yes, apparently, these Ft. Lauderdale firefighters are a protected class…also wondering what happened to them…story brushed away…

      but why does fentanyl kill some people but not others? is it coming from China too ?

      • kw

        The story was likely brushed away simply because they were out-of-town felony drug-using firefighters and the first responders (paid by our tax dollars) were Asheville firefighters, who have endorsed Esther Manheimer for mayor. So. The mayor, the firefighters and the BCTDA…anyone want to make a statement to the world that Asheville is not the place to come use drugs and that tourists will be held accountable and punished just as if they were local tax-paying residents? Who will stand up for our community?

  3. SpareChange

    I’m not looking to “cherry pick” the writer’s arguments, or in any way attempt to deny that Asheville faces its share of problems. Especially where fentanyl is concerned, there is very good reason for not only Asheville, but the entire nation to be quite alarmed at the numbers of crimes and deaths involving this drug. However, some of the measures and indicators cited, and some of the points made by the letter writer do significantly exaggerate the more general crime problem in Asheville.

    Crime statistics are not standardized across local and state jurisdictions. What gets counted, how it is counted, and what gets reported, varies tremendously from state to state and city to city. Thus, one is left with an “apples and oranges” dilemma when trying to compare incidents of crime, or how those incidents of crime actually impact the lives of residents in a community. Just one obvious illustration of the problem can be seen by looking at marijuana arrests (most of which are for simple possession of small quantities, but which often do still lead to criminal charges). In a growing number of states, such possession is either legal, or is not counted in crime statistics. The inclusion or exclusion of those incidents alone can have a significant impact on crime data.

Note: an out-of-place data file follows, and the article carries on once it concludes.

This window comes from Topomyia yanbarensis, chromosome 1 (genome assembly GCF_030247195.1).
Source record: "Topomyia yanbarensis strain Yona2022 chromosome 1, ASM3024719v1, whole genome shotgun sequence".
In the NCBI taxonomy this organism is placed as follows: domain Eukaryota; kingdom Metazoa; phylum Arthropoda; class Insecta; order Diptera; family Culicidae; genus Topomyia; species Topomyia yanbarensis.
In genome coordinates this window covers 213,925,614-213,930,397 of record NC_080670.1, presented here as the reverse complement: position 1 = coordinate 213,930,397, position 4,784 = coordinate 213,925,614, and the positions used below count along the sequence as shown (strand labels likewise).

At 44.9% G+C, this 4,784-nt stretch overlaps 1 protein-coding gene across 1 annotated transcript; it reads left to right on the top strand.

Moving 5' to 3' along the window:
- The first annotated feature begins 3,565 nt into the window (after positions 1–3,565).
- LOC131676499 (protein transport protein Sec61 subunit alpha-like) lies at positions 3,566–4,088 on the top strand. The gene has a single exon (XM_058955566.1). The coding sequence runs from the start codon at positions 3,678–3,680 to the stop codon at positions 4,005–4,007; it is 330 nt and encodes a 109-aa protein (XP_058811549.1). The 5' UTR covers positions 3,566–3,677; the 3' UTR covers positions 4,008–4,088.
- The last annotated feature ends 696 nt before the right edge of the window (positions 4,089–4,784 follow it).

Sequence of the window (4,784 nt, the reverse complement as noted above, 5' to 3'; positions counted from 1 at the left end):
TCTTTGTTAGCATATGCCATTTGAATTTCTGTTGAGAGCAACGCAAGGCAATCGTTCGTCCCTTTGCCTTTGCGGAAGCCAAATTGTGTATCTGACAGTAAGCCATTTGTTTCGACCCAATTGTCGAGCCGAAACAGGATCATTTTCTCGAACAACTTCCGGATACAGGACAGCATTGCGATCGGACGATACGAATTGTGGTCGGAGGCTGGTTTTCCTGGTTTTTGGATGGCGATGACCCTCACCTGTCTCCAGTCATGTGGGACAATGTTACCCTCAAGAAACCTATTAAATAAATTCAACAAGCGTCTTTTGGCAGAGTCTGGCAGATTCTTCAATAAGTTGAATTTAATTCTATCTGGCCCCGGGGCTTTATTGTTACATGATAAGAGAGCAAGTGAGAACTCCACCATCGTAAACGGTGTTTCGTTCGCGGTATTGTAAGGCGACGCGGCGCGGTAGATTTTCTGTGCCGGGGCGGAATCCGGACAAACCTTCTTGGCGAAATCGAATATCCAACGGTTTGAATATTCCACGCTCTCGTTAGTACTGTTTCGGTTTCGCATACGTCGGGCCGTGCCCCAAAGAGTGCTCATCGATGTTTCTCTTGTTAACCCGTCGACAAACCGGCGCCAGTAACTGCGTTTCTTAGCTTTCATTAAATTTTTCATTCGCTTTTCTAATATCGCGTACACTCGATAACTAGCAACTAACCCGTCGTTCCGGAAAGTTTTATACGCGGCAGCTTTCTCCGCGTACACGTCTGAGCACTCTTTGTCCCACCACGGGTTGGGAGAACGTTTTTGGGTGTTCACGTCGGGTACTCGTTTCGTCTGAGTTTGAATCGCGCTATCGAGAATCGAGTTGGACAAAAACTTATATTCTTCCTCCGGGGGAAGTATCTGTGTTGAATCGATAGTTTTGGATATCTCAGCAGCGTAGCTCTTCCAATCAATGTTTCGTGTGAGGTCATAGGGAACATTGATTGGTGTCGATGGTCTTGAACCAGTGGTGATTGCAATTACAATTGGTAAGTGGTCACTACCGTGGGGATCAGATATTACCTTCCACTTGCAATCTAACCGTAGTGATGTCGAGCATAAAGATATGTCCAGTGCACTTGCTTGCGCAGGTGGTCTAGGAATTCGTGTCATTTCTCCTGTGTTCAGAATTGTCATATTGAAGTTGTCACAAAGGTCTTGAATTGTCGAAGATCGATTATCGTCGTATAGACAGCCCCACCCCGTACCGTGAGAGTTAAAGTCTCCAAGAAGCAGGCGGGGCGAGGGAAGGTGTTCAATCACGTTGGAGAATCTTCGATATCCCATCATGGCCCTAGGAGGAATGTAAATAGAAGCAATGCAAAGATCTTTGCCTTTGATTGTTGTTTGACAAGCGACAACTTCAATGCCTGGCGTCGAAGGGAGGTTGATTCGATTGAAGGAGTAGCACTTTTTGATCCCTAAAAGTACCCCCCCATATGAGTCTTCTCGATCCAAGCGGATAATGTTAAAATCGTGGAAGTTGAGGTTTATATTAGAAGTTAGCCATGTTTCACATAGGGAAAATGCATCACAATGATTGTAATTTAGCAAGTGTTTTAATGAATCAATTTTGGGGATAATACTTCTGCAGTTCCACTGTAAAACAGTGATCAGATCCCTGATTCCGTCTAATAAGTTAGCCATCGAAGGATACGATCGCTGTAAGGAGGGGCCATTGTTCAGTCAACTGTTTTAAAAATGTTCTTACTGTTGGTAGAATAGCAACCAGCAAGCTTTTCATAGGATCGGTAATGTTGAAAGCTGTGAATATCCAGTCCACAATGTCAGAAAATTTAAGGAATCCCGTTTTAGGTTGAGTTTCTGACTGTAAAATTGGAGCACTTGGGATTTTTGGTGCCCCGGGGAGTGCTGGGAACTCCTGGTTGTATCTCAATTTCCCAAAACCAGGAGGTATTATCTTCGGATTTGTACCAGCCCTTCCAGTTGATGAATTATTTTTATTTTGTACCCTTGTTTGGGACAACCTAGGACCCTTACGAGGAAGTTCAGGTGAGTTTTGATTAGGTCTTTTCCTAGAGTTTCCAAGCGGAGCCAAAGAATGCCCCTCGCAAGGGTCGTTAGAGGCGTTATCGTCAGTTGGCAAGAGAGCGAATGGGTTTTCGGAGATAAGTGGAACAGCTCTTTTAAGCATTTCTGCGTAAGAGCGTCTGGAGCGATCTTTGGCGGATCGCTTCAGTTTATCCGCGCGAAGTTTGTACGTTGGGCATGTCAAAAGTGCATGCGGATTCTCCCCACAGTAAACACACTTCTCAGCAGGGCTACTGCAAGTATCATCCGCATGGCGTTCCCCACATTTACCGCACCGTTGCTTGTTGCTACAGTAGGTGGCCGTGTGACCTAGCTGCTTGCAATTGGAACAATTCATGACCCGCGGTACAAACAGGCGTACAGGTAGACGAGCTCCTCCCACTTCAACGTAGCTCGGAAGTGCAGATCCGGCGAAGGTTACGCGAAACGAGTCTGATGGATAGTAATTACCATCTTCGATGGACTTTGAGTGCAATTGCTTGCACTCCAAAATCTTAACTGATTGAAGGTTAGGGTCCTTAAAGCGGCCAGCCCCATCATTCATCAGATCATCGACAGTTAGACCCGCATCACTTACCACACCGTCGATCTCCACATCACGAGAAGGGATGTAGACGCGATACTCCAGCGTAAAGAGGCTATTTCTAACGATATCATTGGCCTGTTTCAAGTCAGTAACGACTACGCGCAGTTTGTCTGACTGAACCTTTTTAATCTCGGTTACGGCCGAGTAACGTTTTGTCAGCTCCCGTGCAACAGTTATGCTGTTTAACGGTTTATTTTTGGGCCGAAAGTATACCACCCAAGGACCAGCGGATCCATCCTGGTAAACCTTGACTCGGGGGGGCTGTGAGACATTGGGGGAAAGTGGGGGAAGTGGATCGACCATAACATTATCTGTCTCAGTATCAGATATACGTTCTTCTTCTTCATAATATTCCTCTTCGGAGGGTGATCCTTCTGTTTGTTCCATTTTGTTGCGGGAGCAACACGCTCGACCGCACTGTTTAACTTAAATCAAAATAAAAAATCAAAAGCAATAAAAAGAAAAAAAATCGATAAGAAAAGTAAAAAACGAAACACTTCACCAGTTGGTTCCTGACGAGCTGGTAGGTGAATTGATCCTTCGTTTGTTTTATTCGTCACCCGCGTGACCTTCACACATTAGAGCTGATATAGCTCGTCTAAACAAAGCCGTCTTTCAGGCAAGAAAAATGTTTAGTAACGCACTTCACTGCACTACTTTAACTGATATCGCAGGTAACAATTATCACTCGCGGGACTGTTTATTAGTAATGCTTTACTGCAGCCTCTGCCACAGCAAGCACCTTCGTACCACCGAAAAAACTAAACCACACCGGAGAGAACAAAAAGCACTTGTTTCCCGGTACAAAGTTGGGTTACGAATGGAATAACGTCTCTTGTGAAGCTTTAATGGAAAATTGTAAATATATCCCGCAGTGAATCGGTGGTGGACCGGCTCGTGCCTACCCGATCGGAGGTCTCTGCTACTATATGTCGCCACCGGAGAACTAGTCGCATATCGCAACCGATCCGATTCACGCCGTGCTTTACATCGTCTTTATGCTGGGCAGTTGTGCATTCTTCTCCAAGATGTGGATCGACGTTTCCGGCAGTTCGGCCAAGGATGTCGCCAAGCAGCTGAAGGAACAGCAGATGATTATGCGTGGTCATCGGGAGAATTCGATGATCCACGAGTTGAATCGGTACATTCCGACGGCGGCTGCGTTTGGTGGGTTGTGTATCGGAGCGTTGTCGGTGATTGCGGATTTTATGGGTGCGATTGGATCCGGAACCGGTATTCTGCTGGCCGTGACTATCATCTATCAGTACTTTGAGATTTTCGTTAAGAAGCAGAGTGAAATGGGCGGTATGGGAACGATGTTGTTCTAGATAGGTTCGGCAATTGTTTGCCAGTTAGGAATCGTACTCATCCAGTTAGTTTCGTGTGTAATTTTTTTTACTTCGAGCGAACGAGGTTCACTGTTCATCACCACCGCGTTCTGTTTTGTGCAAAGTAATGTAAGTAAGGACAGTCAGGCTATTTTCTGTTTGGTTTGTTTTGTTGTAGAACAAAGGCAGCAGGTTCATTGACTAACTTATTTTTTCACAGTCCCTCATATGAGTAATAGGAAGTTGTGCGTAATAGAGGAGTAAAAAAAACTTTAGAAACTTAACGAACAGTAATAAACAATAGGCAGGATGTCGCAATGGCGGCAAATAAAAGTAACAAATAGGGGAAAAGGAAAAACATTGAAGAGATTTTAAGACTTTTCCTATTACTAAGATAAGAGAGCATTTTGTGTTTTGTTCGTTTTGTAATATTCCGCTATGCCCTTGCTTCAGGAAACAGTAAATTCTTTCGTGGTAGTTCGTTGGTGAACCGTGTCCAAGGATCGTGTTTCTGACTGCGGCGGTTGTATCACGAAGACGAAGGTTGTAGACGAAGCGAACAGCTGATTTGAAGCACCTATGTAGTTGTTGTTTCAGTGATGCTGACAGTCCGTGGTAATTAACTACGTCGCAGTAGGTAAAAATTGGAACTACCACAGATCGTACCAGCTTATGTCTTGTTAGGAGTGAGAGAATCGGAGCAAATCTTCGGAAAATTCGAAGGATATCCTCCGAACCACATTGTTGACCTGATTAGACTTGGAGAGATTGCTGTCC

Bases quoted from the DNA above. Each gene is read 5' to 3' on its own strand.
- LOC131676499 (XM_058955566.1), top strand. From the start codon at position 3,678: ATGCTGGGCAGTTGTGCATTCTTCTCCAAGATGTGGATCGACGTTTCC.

Moreover, one has to consider how crime statistics are calculated. Typically crime rates are presented as a ratio of total number of crimes, as measured against the size of the resident population. This poses a huge statistical dilemma for a place like Asheville/Buncombe, where the population is approximately 267,000 people, but (as calculated by the Convention & Visitors Bureau, in fiscal year 2020-2021) there were almost 12 million visitors, and 4.2 million overnight guests. Therefore, crimes involving these many millions of visitors (whether as perpetrators or victims) get counted in the statistics, but the crime rate is still plotted against a base population figure of 267,000. If that huge visiting population were factored into the ratio, or crimes involving that population were excluded from the statistics, I suggest one would end up with a very different picture. As permanent residents, concerned about crime and quality of life in Asheville, we do ourselves a disservice if we either try to diminish, or exaggerate the problems we face in our community.

  4. kw

    We need to send LOCK OUT felony drug-using tourists! Especially if they’re first responders from Florida who should know better and not be a drain on the good law-abiding taxpaying people who live here in Cool Green Asheville. SHAME SHAME SHAME on Mayor Manheimer for not making a public statement and promise to protect our Community.